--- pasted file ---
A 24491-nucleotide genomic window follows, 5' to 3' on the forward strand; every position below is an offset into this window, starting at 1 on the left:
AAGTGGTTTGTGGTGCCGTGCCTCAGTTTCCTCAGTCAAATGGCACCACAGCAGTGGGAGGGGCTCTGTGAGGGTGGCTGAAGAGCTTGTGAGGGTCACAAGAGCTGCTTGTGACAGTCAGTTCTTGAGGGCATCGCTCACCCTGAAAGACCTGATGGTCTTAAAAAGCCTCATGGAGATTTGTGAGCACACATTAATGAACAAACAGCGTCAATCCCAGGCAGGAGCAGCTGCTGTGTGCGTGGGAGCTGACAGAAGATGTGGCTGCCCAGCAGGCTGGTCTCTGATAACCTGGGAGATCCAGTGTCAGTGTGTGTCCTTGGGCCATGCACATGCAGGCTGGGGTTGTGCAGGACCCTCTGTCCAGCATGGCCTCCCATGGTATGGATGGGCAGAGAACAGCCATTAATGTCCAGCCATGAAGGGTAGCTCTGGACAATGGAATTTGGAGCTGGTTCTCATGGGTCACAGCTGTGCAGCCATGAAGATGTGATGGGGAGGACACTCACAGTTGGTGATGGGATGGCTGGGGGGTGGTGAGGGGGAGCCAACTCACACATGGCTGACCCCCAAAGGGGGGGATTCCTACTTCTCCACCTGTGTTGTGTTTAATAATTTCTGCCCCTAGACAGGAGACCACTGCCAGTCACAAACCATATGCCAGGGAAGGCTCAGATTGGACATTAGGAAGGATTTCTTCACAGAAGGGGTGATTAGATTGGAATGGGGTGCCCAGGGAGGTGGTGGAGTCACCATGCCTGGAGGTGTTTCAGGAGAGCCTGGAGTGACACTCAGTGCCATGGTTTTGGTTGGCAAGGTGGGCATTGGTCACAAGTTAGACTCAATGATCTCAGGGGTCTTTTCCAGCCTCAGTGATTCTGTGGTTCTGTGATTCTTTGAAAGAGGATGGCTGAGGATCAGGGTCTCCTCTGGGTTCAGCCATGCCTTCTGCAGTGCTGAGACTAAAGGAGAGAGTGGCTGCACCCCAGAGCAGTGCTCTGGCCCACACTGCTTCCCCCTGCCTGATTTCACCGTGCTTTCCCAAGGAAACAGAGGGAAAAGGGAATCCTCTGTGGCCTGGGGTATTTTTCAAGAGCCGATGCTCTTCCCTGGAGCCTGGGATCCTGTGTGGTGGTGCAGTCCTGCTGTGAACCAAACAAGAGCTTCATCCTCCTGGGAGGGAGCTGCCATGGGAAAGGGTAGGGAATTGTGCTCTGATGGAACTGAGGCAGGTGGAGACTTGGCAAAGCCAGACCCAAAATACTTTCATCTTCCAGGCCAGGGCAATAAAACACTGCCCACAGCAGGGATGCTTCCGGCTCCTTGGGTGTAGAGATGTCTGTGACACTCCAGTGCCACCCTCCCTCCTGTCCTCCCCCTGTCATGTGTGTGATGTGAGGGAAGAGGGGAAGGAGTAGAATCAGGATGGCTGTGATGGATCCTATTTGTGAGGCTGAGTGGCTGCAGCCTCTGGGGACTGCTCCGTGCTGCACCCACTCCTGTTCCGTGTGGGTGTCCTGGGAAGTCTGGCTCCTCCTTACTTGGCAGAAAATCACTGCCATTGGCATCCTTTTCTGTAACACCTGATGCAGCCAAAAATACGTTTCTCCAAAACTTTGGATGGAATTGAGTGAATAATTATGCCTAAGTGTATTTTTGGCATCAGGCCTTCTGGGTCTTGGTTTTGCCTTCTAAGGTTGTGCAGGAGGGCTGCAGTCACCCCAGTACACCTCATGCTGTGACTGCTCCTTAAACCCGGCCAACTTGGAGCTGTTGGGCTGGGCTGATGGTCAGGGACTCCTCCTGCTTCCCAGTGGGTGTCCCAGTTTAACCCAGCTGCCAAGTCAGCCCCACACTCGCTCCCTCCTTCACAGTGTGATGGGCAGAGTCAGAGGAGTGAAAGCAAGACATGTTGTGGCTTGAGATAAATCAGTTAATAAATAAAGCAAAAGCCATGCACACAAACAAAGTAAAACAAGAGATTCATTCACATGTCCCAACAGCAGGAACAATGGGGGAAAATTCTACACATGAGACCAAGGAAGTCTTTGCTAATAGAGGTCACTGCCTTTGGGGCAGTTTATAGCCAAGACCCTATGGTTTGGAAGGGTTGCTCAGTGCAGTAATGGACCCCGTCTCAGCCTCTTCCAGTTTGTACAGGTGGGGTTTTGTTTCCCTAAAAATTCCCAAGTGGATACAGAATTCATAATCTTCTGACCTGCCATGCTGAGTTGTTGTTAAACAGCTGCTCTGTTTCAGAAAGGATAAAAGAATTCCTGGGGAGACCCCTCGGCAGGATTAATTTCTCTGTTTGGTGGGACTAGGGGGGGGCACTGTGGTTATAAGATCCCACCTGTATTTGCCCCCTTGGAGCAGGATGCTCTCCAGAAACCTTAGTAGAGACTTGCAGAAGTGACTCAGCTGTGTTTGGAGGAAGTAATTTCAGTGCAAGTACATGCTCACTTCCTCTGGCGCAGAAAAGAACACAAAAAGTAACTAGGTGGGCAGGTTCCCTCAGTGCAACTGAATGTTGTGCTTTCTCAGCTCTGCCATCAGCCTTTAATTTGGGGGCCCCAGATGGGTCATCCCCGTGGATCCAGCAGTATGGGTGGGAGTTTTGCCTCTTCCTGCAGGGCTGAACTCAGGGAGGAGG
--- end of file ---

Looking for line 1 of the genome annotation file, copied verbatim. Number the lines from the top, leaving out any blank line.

A 24491-nucleotide genomic window follows, 5' to 3' on the forward strand; every position below is an offset into this window, starting at 1 on the left: